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So resilience. I wonder how you teach the businesses? What you say? What the most common questions are?
Business is like the seasons. In summer, there’s lots of profit, all the investment in the world, more budget that you can even spend and it feels amazing. But right in that corner, it’s going to be winter for your business and how you invest in the summer will ultimately impact how well you can be resilient in the winter. And you want to actually invest in ultimately a car, wooly hat, and some gloves and some boots for your business, because those challenging times are going to come. Your people are going to be your recovery through those times. So actually helping people, themselves, your employees, the people that you work with, your collaborators, starting to look at how your decisions affect all these different areas, even looking at society, the environment, your shareholders, and your clients and customers. How do your decisions affect all these stakeholders at the end of the day? Because that’s what and where your resilience is going to come.
Because in the challenging times, your customers and your clients would stay with you through the challenge because you’ve been mindful of them all these years. They feel like you are their supplier, their service, their products. Looking at your employees they’ll know that you’ve invested in them so they will continue to dig deeper and invest in you. They’ll know to sit in the right train because all of a sudden, you know, it’s a bit rickety. This line is a bit shaky. But they will stay on that train because they have faith in the leadership to get them to the destination.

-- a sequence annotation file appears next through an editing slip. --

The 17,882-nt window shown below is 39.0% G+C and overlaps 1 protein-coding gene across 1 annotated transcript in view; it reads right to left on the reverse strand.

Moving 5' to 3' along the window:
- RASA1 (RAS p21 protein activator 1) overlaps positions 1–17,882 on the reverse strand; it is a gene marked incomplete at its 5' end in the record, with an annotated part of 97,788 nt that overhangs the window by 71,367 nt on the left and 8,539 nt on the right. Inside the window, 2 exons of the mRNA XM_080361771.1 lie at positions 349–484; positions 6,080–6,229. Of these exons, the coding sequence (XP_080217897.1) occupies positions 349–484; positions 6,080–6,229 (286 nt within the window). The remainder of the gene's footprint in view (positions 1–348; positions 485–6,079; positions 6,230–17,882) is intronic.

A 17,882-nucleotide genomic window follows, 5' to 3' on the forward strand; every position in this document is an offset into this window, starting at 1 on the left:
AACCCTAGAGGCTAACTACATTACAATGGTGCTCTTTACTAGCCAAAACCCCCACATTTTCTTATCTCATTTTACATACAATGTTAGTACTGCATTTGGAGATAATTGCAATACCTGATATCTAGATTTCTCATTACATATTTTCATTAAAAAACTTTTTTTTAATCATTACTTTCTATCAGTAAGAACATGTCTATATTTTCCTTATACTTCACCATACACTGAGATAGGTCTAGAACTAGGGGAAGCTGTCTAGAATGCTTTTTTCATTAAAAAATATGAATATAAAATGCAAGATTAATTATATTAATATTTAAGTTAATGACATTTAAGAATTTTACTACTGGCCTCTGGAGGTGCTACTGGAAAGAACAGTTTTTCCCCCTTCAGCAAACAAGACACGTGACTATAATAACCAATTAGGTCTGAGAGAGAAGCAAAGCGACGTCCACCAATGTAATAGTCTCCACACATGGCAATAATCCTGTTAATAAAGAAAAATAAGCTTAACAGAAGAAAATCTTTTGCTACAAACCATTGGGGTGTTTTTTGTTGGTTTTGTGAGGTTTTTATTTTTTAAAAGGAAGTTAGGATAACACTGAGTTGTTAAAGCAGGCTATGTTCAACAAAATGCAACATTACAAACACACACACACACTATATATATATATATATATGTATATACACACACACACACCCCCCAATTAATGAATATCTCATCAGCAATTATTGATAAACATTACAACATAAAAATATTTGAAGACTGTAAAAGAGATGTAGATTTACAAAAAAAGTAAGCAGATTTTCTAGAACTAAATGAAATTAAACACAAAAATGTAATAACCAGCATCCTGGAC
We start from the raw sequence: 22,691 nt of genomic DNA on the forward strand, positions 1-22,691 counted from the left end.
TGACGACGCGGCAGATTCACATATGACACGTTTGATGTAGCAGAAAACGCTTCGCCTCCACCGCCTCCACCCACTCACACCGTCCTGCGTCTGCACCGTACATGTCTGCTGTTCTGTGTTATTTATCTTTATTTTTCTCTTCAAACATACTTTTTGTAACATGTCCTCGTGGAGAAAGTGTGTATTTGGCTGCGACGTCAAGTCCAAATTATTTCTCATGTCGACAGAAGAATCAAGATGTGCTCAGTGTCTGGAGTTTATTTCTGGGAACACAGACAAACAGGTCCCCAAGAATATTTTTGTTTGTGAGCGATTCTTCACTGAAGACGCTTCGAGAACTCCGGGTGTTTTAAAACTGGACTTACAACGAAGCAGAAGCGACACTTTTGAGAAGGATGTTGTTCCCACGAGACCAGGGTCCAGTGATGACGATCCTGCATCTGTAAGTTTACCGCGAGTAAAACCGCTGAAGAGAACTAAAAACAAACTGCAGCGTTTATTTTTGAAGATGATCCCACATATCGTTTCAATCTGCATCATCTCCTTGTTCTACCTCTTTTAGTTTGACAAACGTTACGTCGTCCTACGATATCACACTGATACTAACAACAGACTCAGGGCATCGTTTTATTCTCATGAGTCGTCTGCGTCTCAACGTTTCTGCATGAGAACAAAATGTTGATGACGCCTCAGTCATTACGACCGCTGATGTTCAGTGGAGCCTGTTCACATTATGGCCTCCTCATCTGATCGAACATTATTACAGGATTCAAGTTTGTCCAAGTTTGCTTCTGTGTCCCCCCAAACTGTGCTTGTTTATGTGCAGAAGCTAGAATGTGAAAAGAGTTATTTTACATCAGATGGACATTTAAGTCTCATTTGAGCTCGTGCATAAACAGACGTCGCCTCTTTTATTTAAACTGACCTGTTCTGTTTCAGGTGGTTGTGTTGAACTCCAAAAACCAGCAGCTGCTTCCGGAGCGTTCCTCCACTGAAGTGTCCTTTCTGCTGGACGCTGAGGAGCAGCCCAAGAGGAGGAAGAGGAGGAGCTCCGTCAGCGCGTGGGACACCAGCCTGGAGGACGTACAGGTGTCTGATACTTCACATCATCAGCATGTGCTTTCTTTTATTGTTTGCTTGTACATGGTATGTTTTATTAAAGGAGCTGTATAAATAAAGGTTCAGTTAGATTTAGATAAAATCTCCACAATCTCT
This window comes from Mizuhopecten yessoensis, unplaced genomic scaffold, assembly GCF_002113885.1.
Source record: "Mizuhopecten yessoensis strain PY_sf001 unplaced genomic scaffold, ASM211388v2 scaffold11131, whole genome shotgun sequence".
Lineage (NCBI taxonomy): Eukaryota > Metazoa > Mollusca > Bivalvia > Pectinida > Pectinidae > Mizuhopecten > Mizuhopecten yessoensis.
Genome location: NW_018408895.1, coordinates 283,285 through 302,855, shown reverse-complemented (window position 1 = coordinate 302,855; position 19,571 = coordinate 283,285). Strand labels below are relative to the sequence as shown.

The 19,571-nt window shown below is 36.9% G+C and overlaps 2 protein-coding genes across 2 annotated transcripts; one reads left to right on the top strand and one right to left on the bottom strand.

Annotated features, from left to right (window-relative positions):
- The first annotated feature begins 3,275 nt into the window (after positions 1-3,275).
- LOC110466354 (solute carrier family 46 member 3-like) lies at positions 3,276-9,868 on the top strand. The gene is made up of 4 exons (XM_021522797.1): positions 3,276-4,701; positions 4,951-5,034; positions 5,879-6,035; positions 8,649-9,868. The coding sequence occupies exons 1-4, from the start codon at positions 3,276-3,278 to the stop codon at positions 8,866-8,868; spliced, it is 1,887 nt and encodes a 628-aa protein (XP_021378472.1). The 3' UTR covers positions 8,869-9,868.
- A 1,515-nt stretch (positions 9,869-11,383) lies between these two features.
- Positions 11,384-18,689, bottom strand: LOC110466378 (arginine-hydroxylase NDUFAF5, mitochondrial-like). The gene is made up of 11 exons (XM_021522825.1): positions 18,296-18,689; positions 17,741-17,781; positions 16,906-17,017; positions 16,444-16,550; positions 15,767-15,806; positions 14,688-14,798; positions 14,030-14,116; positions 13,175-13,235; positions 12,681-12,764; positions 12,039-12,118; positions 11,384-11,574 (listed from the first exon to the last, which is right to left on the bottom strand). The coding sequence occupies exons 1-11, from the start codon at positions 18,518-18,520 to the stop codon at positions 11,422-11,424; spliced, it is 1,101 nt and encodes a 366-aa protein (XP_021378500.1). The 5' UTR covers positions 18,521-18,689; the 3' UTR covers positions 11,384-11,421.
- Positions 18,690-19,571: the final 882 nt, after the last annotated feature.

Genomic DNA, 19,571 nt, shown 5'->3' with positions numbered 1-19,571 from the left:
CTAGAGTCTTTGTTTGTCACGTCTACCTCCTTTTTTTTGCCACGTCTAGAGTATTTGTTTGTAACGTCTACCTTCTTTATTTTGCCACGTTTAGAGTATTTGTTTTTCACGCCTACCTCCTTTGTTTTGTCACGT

And that resilience is really born from that challenge, like my business started in a recession. And I see two sides. See the businesses in the corner, holding the shield up, weathering the storm – it’s understandable. Without your bottom line being secure, without a level of cashflow and profit, then your business is not sustainable. So really, it doesn’t matter in the bigger scheme of things, what you invest it on. But it does because if you stand there and weather the storm, you might survive. But what have you got after all your clothes have been blown off by the wind? Because at first it doesn’t discriminate. There’s always winter coming and it’s now the people who stood up and saying, you know what it’s cold, but we’re going to keep moving forward. We’re gonna actually keep investing in our people and actually our people are gonna push us forward. When spring comes, they are going to be the ones digging the field, planting the new bulbs that are gonna grow into the amazing next summer.
Start investing now in the winter, and you will see fruit in the spring and bloom in the summer. And that’s what resilience is. It’s about really looking about how you’re going to bounce back. Instead of worrying about where the threats are coming, actually seeing the crisis as a challenge, as a time to perform, as a time to innovate. It’s a time to think differently and be creative.
And it’s just, just one thing. I want to leave listeners with Sean, is this principle: In the economic crisis, my business was born, but my business is a little business that I’ve just exited and it allowed me to grow as a human being. But look at the bigger picture. What other businesses were born out of the economic crisis in 2008?
Let’s use this crisis to disrupt the status quo, to do things differently. So shake it up because that’s what you can do. And there will be medium and small startups today who are going to be in 10 years’ time, the movers and shakers and future leaders of 2030. Start today. Maybe your idea, all those things together, your strengths, what you love, what you bring value, what you can monetize, maybe that is just the next thing that is going to take and make a massive difference in the world. So stop trying to make it perfect. Just start executing and evolve it, evolve, and evolve it.
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